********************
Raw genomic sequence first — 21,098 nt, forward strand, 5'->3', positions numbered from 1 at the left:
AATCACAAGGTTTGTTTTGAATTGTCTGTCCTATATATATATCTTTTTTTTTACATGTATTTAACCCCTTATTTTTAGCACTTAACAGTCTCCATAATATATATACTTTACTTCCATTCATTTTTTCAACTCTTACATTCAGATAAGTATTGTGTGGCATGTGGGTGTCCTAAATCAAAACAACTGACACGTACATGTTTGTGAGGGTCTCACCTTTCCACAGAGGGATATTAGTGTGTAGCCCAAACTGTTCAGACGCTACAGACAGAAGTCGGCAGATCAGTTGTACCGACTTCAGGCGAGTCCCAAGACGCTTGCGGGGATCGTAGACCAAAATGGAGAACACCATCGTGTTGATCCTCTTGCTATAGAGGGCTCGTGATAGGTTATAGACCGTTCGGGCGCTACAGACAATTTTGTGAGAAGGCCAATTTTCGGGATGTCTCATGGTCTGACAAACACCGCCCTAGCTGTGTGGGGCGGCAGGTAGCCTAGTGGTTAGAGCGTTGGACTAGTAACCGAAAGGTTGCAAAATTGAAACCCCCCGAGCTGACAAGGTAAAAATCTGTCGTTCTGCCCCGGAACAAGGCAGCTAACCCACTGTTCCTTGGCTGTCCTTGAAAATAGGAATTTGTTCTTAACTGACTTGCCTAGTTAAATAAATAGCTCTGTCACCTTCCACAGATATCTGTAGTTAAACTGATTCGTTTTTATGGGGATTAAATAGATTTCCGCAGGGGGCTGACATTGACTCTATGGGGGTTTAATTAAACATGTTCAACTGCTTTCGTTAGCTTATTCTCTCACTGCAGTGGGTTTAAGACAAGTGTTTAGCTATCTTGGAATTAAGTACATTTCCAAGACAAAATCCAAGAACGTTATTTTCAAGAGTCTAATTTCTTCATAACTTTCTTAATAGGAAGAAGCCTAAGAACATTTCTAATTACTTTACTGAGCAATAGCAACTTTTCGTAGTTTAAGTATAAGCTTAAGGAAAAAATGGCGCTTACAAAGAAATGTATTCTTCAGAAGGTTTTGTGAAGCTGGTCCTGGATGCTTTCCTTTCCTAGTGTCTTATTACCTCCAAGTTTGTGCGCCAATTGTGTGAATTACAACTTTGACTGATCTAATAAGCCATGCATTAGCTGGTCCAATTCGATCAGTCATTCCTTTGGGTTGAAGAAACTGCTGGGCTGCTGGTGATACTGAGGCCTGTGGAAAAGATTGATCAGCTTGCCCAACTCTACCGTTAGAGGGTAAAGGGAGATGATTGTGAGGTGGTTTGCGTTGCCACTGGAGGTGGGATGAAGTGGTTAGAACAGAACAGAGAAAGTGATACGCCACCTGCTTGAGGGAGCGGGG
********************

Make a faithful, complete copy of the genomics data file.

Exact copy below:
Raw genomic sequence first — 21,098 nt, forward strand, 5'->3', positions numbered from 1 at the left:
AATCACAAGGTTTGTTTTGAATTGTCTGTCCTATATATATATCTTTTTTTTTACATGTATTTAACCCCTTATTTTTAGCACTTAACAGTCTCCATAATATATATACTTTACTTCCATTCATTTTTTCAACTCTTACATTCAGATAAGTATTGTGTGGCATGTGGGTGTCCTAAATCAAAACAACTGACACGTACATGTTTGTGAGGGTCTCACCTTTCCACAGAGGGATATTAGTGTGTAGCCCAAACTGTTCAGACGCTACAGACAGAAGTCGGCAGATCAGTTGTACCGACTTCAGGCGAGTCCCAAGACGCTTGCGGGGATCGTAGACCAAAATGGAGAACACCATCGTGTTGATCCTCTTGCTATAGAGGGCTCGTGATAGGTTATAGACCGTTCGGGCGCTACAGACAATTTTGTGAGAAGGCCAATTTTCGGGATGTCTCATGGTCTGACAAACACCGCCCTAGCTGTGTGGGGCGGCAGGTAGCCTAGTGGTTAGAGCGTTGGACTAGTAACCGAAAGGTTGCAAAATTGAAACCCCCCGAGCTGACAAGGTAAAAATCTGTCGTTCTGCCCCGGAACAAGGCAGCTAACCCACTGTTCCTTGGCTGTCCTTGAAAATAGGAATTTGTTCTTAACTGACTTGCCTAGTTAAATAAATAGCTCTGTCACCTTCCACAGATATCTGTAGTTAAACTGATTCGTTTTTATGGGGATTAAATAGATTTCCGCAGGGGGCTGACATTGACTCTATGGGGGTTTAATTAAACATGTTCAACTGCTTTCGTTAGCTTATTCTCTCACTGCAGTGGGTTTAAGACAAGTGTTTAGCTATCTTGGAATTAAGTACATTTCCAAGACAAAATCCAAGAACGTTATTTTCAAGAGTCTAATTTCTTCATAACTTTCTTAATAGGAAGAAGCCTAAGAACATTTCTAATTACTTTACTGAGCAATAGCAACTTTTCGTAGTTTAAGTATAAGCTTAAGGAAAAAATGGCGCTTACAAAGAAATGTATTCTTCAGAAGGTTTTGTGAAGCTGGTCCTGGATGCTTTCCTTTCCTAGTGTCTTATTACCTCCAAGTTTGTGCGCCAATTGTGTGAATTACAACTTTGACTGATCTAATAAGCCATGCATTAGCTGGTCCAATTCGATCAGTCATTCCTTTGGGTTGAAGAAACTGCTGGGCTGCTGGTGATACTGAGGCCTGTGGAAAAGATTGATCAGCTTGCCCAACTCTACCGTTAGAGGGTAAAGGGAGATGATTGTGAGGTGGTTTGCGTTGCCACTGGAGGTGGGATGAAGTGGTTAGAACAGAACAGAGAAAGTGATACGCCACCTGCTTGAGGGAGCGGGG